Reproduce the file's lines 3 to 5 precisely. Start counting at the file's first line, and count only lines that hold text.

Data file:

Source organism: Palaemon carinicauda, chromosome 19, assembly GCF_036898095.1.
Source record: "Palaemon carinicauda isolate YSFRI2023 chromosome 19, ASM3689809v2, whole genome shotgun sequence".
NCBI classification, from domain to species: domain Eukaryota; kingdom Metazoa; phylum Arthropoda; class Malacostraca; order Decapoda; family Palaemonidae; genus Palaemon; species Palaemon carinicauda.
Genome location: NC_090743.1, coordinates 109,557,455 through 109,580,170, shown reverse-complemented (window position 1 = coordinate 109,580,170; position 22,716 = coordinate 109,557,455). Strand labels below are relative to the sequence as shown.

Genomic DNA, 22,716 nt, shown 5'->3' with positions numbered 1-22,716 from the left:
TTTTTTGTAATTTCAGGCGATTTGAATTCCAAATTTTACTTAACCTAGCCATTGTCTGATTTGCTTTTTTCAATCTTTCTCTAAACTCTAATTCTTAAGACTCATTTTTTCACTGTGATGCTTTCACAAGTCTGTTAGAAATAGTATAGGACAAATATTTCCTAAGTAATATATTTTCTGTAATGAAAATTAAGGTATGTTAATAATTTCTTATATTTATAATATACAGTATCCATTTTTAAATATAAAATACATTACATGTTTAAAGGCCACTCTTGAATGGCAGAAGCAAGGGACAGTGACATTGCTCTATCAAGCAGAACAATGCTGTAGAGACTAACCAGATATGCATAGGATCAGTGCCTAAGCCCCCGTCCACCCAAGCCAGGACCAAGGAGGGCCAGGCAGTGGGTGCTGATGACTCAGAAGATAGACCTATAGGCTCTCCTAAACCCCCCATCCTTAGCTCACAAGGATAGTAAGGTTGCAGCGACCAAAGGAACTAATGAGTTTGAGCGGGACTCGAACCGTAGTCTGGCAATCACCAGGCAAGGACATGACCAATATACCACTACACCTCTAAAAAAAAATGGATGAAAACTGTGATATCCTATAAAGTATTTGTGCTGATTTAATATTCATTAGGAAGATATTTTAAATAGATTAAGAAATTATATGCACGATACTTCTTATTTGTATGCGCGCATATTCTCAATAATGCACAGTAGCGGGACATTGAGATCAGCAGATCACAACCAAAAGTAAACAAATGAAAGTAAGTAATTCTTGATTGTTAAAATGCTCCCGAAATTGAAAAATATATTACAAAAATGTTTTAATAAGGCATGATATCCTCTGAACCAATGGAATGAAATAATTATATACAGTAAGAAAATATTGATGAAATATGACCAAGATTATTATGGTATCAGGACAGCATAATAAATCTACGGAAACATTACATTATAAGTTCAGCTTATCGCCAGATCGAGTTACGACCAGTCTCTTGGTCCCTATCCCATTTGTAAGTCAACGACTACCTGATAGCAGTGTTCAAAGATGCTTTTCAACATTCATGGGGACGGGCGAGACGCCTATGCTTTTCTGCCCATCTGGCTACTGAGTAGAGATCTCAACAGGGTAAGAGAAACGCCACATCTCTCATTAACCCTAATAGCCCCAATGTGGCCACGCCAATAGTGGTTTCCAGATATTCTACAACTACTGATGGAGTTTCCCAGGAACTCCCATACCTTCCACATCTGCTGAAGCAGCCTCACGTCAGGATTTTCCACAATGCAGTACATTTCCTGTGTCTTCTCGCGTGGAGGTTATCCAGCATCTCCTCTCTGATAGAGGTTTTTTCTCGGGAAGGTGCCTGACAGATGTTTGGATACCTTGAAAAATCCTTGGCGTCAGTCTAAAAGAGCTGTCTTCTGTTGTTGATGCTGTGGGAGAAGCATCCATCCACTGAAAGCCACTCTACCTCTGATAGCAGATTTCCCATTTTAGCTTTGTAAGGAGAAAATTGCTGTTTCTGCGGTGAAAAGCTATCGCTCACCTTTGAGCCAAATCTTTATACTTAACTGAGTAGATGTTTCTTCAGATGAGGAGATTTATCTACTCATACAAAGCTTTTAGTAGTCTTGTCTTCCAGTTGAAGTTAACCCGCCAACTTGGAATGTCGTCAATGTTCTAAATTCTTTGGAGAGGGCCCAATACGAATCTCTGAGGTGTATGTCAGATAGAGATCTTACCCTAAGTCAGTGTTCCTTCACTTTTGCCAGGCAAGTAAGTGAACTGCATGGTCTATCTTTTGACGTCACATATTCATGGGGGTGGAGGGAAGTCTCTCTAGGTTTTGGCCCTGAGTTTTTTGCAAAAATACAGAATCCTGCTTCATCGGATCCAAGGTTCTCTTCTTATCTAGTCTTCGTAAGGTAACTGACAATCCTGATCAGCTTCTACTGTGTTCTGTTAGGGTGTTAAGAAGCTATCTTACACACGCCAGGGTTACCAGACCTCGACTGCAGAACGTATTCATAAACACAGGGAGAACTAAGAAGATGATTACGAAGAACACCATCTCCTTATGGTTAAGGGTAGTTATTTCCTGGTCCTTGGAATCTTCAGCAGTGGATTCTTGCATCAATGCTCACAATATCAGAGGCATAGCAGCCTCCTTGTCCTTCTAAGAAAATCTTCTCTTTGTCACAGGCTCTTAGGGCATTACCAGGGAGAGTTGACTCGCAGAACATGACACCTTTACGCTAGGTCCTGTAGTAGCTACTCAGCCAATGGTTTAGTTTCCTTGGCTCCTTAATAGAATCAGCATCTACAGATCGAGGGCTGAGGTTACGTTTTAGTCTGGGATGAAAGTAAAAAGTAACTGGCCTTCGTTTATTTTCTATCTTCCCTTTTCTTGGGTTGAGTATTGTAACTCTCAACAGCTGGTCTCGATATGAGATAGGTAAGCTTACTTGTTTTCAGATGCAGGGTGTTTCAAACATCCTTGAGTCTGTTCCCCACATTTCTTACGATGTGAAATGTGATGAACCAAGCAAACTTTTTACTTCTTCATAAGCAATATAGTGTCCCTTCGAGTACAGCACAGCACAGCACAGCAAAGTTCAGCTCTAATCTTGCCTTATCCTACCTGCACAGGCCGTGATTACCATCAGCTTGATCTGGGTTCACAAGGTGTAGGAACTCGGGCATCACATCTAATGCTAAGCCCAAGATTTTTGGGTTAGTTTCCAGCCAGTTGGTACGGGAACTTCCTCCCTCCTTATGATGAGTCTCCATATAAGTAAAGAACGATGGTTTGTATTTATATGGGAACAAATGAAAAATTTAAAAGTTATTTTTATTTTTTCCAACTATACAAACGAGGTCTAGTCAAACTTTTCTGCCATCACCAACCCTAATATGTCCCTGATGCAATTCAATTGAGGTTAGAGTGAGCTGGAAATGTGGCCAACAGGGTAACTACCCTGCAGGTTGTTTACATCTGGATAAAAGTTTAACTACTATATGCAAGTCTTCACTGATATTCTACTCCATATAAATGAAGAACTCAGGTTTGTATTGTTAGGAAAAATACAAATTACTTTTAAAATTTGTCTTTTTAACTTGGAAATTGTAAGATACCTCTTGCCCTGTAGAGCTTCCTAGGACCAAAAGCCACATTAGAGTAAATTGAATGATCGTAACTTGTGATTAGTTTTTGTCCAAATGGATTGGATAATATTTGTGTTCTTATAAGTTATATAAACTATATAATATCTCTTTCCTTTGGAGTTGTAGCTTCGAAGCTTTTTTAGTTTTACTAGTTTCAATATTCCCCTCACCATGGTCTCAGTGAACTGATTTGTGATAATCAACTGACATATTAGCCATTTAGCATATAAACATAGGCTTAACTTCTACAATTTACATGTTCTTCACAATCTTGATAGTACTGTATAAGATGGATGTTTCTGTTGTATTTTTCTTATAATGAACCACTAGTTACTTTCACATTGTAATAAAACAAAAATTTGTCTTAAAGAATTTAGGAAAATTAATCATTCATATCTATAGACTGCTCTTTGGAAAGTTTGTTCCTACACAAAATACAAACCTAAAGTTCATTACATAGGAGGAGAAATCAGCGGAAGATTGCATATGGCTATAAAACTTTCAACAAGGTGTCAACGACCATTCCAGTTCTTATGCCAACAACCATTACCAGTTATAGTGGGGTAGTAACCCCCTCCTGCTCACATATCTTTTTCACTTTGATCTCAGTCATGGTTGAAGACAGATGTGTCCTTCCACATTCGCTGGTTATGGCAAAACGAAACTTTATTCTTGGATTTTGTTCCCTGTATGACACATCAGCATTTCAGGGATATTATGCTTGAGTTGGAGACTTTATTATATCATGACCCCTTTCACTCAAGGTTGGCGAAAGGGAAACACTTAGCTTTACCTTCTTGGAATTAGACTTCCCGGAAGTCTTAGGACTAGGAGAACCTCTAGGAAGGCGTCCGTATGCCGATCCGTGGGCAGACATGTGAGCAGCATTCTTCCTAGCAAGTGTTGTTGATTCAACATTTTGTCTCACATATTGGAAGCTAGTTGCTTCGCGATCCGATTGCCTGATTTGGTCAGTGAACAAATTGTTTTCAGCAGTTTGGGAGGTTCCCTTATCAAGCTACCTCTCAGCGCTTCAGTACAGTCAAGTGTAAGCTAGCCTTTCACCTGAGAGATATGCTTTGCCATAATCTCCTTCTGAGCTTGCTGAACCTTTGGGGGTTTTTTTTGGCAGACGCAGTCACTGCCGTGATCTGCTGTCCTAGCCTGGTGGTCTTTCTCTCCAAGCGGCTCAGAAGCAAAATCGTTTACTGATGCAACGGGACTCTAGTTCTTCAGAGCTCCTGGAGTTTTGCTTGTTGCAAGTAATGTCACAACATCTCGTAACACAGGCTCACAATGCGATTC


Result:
NCBI classification, from domain to species: domain Eukaryota; kingdom Metazoa; phylum Arthropoda; class Malacostraca; order Decapoda; family Palaemonidae; genus Palaemon; species Palaemon carinicauda.
Genome location: NC_090743.1, coordinates 109,557,455 through 109,580,170, shown reverse-complemented (window position 1 = coordinate 109,580,170; position 22,716 = coordinate 109,557,455). Strand labels below are relative to the sequence as shown.

Genomic DNA, 22,716 nt, shown 5'->3' with positions numbered 1-22,716 from the left: